Phone a friend:
So, after you've changed everything to active, first-person, cut out hyperbole, and brutally curtailed your proposal and you still can't find enough room for your amazing diagram (that you're keeping at a size that reviewers can see), it's time to call for reinforcements. You need to find a colleague to go through and tell you what's still in your proposal that isn't necessary and where you can condense.

These tips can help you cull a mostly-written proposal, but another thing to do is create a well-organized plan of attack before you start writing your grant proposal. If you can outline and identify what you want to do in each section first, it'll help you stay out of the weeds in your first draft. That way there will be less you need to cut later on!

Resources:
Top three things to cut from your writing - Kyra Thomsen

Friday, February 3, 2017

5 tricks to save space (that you should never use)

Space limits in grant proposals are one of the most frustrating aspects in grant writing. While you're watching some of your students really stretch to fill paper requirements you give them, you're trying to slim down your compelling case and essential descriptions to meet agency requirements. We all know that culling your words is harder than expanding them (no matter what students think). Here I'll offer the requisite Blaise Pascal quote, "I would have written a shorter letter, but I didn't have the time."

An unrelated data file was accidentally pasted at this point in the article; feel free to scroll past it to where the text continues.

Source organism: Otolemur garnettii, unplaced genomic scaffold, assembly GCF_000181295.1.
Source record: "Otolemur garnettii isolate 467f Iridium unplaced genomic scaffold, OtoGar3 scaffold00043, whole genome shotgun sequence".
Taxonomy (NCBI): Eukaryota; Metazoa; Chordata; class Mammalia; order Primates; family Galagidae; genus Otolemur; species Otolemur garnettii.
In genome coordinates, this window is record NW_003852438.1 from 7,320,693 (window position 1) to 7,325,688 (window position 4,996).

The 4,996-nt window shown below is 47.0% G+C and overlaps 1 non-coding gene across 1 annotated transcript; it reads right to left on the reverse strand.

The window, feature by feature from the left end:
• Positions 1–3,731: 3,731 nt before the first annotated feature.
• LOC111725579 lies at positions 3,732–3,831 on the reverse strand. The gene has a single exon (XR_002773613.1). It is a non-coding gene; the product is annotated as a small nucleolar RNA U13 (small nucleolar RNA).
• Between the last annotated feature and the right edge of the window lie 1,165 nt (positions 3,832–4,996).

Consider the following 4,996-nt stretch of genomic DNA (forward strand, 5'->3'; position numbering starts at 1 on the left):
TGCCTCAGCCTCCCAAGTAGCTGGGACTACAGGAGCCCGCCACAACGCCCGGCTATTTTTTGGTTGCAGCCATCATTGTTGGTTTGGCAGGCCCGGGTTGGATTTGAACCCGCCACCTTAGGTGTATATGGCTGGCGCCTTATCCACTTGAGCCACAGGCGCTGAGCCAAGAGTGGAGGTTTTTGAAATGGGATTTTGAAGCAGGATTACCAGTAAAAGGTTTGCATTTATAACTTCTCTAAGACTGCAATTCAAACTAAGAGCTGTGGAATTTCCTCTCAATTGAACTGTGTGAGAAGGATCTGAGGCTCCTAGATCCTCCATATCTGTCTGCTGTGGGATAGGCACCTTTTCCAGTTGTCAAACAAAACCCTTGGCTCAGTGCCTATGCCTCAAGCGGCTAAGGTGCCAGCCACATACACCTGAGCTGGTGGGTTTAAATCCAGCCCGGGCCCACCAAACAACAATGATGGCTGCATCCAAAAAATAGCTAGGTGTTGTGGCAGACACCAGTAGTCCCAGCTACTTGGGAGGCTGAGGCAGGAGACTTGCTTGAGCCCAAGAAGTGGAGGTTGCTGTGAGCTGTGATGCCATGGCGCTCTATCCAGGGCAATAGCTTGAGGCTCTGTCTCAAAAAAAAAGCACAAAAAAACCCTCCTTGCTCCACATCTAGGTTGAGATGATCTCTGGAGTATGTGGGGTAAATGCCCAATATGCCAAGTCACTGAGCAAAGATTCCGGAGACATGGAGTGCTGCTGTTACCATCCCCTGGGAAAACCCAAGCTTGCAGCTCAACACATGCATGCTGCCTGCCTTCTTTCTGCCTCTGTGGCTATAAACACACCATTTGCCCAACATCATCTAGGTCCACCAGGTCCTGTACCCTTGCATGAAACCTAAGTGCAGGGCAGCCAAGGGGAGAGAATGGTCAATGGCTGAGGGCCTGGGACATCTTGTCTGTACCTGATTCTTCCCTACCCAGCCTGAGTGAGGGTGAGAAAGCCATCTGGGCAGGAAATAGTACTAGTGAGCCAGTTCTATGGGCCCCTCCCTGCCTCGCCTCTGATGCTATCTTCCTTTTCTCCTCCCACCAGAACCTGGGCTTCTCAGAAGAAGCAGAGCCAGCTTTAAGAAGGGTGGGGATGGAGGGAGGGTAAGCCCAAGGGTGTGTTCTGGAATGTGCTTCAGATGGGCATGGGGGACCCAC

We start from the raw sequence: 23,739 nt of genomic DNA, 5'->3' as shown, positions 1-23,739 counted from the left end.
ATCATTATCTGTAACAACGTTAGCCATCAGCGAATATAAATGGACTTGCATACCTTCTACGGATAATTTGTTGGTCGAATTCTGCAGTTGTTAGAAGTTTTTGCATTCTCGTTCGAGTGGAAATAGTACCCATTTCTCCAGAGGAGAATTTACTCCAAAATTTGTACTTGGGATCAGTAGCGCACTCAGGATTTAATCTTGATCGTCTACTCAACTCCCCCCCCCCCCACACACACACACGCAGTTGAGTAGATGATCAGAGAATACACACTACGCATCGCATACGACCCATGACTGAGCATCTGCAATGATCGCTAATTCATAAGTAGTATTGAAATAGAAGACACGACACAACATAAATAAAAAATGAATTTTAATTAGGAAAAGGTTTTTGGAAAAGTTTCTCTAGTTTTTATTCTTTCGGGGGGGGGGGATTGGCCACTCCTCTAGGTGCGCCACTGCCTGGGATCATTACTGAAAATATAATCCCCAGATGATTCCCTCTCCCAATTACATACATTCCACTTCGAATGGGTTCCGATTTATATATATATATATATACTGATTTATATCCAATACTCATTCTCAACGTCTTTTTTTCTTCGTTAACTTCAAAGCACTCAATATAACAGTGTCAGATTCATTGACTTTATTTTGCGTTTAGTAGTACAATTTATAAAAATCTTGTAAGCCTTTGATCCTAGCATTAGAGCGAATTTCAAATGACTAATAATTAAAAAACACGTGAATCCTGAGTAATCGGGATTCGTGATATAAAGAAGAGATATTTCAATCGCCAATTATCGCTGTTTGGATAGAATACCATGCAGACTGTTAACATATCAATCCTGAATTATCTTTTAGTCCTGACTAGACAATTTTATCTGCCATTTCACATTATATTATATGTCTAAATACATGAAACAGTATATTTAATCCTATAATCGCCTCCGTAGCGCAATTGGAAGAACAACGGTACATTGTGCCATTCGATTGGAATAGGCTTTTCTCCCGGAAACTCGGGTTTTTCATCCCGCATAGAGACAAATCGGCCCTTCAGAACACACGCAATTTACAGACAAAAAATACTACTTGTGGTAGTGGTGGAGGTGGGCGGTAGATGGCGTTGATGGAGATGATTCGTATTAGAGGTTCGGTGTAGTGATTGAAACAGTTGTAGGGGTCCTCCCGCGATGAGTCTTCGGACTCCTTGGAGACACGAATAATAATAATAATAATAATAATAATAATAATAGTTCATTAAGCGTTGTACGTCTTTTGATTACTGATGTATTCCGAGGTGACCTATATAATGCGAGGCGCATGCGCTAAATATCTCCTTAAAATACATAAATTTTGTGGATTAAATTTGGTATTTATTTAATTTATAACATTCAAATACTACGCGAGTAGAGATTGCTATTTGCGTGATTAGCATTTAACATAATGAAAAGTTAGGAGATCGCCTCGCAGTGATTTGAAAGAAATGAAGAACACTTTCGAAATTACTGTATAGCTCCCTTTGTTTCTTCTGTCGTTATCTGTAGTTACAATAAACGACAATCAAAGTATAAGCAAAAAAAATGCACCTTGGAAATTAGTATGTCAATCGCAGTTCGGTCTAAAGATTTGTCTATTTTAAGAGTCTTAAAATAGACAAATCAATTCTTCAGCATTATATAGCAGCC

So, you may be excited to learn of what tricks I've identified for saving space, but I'll immediately burst your bubble by saying that you should never ever use these tricks. Ah, that Pandora's Box of grant-writing tips! But, here's why you should not use them. Because, reviewers will immediately discover your tricks and be frustrated by them.

So, here they are...

Shrinking the type: Sure, you can fit more words in the smaller type you use, but at what point are you going to give your reviewers a headache? Be sure to keep your type at 11 point or larger throughout the whole grant.

Shrinking the margins: Genius! If you push your margins out by just a smidgen, you can get that last sentence in there. But, what does that do to the layout of your document? Nobody likes reading something that goes right to the edge of the page. Plus, if you check your agency guidelines, there are probably rules against it.

Cutting the white space: Along with shrinking margins, it's tempting to choose a paragraph structure that eliminates white space between them. But, again, nobody likes reading something where there are no visual breaks. You don't want a reviewer to look at your page and have a feeling of dread. White space is necessary!